#NoKaepNoNFL: Playoffs? You kidding me, playoffs?

Jim Mora’s “playoffs” rant is one of the all time great press conference videos. This is a man who has clearly run out of fucks to give and just wants his team to suck less.

I love it!

This is usually one of my favorite times of year. I love the NFL playoffs! In a seven game series, the best team usually finds a way to win, but in a single elimination scenario, a team can get hot at the right time or just play out of their minds and win a game. Any given Sunday, as the saying goes.

Add to that the divisional round, arguably the best weekend of football in the entire year, always falls around my birthday. Four excellent games, gift wrapped for me. You shouldn’t have, NFL.

Of course, this is not a normal year. I didn’t watch the playoffs. And I’m kind of glad I didn’t. The Steelers lost a 45-42 shootout at home to the Jacksonville Jaguars, who then in turn got beaten by the Patriots.

(shakes fist at the sky) Damn you, Patriots!!!

On the NFC side… something happened and now the Eagles are going to the Super Bowl.

So this year’s Super Bowl will be a repeat of Super Bowl 39, Patriots vs. Eagles.

I remember that Super Bowl very well… because I really didn’t give a fuck.

It seems apropos that the year I boycotted would end with a Super Bowl towards which I am almost completely ambivalent. The NFL is dead to me.

Of course, it’s not. This year away has reminded me of how much I truly love the game. I’ve decided that I will return to watching next year. Even knowing how problematic the league is, and it is wildly problematic, I still very much love the game and have missed watching it in a way that is really hard to explain to a non-fan.

I don’t know if I will come back to the game with the same fervor that I had before this year. A lot of this year has left a sour taste in my mouth. The prospect of Brady and Belichick winning another ring isn’t helping any. The politicizing around the national anthem and the interference of buffoonish commander-in-chief were infuriating. I don’t know if any of theses things are going away in the near future.

But the NFL is a mirror to our culture at large. All of the issues of this nation spilled on to the field of our most popular sport and we left the social commentary that should be domain of journalists, politicians, and other public thinkers to sportscasters and former athletes. Don’t get me wrong, some of them have been insightful. My admiration for Jemele Hill has gone through the roof this season. She, Bomani Jones, and other (mostly black) commentators who understand that you can’t separate sports from the lives of the athletes who play them have added more sophistication to the national conversation than it feels the average white sports fan is comfortable with, often at the risk of their jobs. Still, until we have these conversations in the nation at large, and especially in those places where people can make lasting, legislative changes, it’s unrealistic to think that what is discussed in the realm of sports will be anything more than symbolic.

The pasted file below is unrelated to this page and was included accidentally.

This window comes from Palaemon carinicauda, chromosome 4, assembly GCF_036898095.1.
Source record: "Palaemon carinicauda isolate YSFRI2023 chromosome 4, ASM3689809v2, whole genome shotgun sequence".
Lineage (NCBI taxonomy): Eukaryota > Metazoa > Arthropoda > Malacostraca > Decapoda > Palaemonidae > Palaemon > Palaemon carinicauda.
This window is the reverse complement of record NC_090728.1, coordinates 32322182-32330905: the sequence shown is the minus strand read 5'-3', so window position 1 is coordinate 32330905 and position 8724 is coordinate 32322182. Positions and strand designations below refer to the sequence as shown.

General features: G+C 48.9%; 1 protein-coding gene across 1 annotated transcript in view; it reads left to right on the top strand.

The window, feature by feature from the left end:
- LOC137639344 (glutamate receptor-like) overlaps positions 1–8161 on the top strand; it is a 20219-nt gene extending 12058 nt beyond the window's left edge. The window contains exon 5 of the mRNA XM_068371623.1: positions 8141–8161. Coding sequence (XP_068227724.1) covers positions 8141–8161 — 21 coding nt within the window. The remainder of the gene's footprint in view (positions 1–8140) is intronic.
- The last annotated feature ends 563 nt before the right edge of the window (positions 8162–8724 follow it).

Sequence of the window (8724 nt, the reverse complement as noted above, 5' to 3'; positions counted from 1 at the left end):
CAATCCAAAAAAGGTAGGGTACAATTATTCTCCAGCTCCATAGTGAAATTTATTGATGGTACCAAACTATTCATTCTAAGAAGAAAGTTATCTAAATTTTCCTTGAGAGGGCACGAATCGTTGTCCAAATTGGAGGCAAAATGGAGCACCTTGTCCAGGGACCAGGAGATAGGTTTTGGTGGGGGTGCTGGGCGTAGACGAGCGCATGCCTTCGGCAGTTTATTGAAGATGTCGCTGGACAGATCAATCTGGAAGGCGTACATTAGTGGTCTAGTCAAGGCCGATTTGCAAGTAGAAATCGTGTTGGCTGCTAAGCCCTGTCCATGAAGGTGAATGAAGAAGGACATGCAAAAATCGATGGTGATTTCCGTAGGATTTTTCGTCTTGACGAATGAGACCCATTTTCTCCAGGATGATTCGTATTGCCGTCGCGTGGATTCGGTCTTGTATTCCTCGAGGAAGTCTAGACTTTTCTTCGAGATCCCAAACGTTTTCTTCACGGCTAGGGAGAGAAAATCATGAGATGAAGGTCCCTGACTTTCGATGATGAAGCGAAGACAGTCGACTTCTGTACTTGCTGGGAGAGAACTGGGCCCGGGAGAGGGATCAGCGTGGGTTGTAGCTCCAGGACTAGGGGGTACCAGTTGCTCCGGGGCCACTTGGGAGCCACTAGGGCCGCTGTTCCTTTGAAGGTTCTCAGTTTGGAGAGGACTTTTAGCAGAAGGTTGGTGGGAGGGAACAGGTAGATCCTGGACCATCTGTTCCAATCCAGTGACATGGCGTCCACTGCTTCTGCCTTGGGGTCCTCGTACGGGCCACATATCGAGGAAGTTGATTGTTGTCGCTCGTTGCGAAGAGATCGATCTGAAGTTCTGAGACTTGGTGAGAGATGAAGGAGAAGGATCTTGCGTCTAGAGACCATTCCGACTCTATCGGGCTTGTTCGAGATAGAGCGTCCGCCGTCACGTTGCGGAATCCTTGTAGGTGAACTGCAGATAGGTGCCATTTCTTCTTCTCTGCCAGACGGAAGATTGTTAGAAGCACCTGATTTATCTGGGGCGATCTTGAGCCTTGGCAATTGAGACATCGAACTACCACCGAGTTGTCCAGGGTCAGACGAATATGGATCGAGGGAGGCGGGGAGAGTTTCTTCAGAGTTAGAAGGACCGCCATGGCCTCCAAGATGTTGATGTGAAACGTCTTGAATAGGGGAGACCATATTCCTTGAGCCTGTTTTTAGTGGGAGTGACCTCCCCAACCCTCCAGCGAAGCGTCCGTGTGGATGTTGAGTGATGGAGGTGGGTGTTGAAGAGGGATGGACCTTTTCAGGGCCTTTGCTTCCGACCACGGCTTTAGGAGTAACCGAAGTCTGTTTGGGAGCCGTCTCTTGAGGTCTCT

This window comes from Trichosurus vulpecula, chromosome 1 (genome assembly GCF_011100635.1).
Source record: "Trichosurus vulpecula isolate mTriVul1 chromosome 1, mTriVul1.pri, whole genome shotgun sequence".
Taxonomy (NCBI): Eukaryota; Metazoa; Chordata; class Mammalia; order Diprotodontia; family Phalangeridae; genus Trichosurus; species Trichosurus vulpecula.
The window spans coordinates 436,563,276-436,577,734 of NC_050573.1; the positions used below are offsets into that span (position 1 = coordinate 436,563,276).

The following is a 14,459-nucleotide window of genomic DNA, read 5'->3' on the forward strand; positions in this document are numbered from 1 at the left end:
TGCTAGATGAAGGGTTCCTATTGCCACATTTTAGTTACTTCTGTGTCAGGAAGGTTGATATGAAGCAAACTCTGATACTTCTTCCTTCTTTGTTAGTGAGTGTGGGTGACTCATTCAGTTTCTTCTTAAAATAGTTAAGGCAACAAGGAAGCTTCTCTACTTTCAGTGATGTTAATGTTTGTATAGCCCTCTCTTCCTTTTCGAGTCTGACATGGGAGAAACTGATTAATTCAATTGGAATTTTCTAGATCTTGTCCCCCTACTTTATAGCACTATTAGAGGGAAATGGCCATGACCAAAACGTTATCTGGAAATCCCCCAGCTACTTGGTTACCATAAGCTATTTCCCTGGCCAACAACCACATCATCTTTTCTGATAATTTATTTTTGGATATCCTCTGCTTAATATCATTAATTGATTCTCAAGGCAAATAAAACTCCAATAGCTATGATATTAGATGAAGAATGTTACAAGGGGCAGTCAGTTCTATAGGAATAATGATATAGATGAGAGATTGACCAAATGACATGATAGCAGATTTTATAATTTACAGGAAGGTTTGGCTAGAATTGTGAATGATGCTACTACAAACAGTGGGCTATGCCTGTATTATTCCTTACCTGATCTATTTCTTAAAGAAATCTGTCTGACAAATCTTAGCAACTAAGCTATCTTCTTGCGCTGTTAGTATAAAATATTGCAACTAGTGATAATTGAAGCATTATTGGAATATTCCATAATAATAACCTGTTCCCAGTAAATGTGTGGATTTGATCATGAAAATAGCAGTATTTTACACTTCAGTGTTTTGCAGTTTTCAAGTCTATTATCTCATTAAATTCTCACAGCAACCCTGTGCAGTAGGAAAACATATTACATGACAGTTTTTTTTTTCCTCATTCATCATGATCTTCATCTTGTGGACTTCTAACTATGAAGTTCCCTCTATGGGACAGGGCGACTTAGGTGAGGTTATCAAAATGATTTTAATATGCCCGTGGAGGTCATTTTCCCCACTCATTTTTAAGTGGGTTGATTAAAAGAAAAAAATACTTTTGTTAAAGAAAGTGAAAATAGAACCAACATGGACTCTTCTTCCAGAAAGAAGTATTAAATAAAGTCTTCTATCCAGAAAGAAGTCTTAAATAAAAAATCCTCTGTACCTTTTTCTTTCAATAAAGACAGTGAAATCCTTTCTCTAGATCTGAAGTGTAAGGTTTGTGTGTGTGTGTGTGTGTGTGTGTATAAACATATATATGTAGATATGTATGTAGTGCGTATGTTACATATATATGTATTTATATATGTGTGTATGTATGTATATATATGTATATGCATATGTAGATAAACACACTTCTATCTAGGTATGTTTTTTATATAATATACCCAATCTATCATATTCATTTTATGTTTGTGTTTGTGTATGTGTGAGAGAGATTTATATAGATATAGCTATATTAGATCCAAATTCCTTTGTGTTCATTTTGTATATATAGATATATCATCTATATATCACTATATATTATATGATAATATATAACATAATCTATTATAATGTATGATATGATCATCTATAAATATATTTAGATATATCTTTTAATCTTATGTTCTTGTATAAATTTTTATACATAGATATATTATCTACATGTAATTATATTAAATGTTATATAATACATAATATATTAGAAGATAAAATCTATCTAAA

None of the above means that I will let the league off the hook for its bad behavior going forward. On the contrary, I will be critical of the NFL because I am a fan. I have to confess the annoyance I feel about people who have no knowledge or interest in the game having sudden, strong opinions about something that I know and love well. If the politics of the game, both internal and external, are to change, it will be fans who make it happen. It’s because I love the NFL that I reserve my right to be critical of it.

The other piece of this, as I’m sure you’ve guessed, is my son. As I checked the score of the Steelers/Jaguars divisional round game, and saw that things weren’t going the Steelers way, I thought about my boy and texted my ex to see how he was doing. He told me that he had that feeling where he felt like he might cry but he didn’t cry. Welcome to being a Steelers fan, kiddo! I love his passion for the game and I look forward to years of crashing on the couch and geeking out with him. Yes, I do hope and pray that we will cultivate other shared interests, and we do have plenty, but… well, maybe I can’t explain it to you if you haven’t seen his face light up when Antonio Brown makes a sick catch.

Sports continue to be a great way to teach life lessons which is why they are such an enduring part of American life. Thomas already has an ethic of fair play and teamwork that has been honed by watching games. He already takes losing much better than I do, a lesson that will serve him well in life because we all have to lose some time. One day, he and I will talk in depth about this year. Maybe he’ll read this blog series. I hope that he’ll understand how much he was a part of my decision to not watch as well as my decision to ultimately watch again. I hope he’ll understand that it’s about the kind of man I want to be and the kind of example that I want to set for him. I hope one day all of this makes sense…




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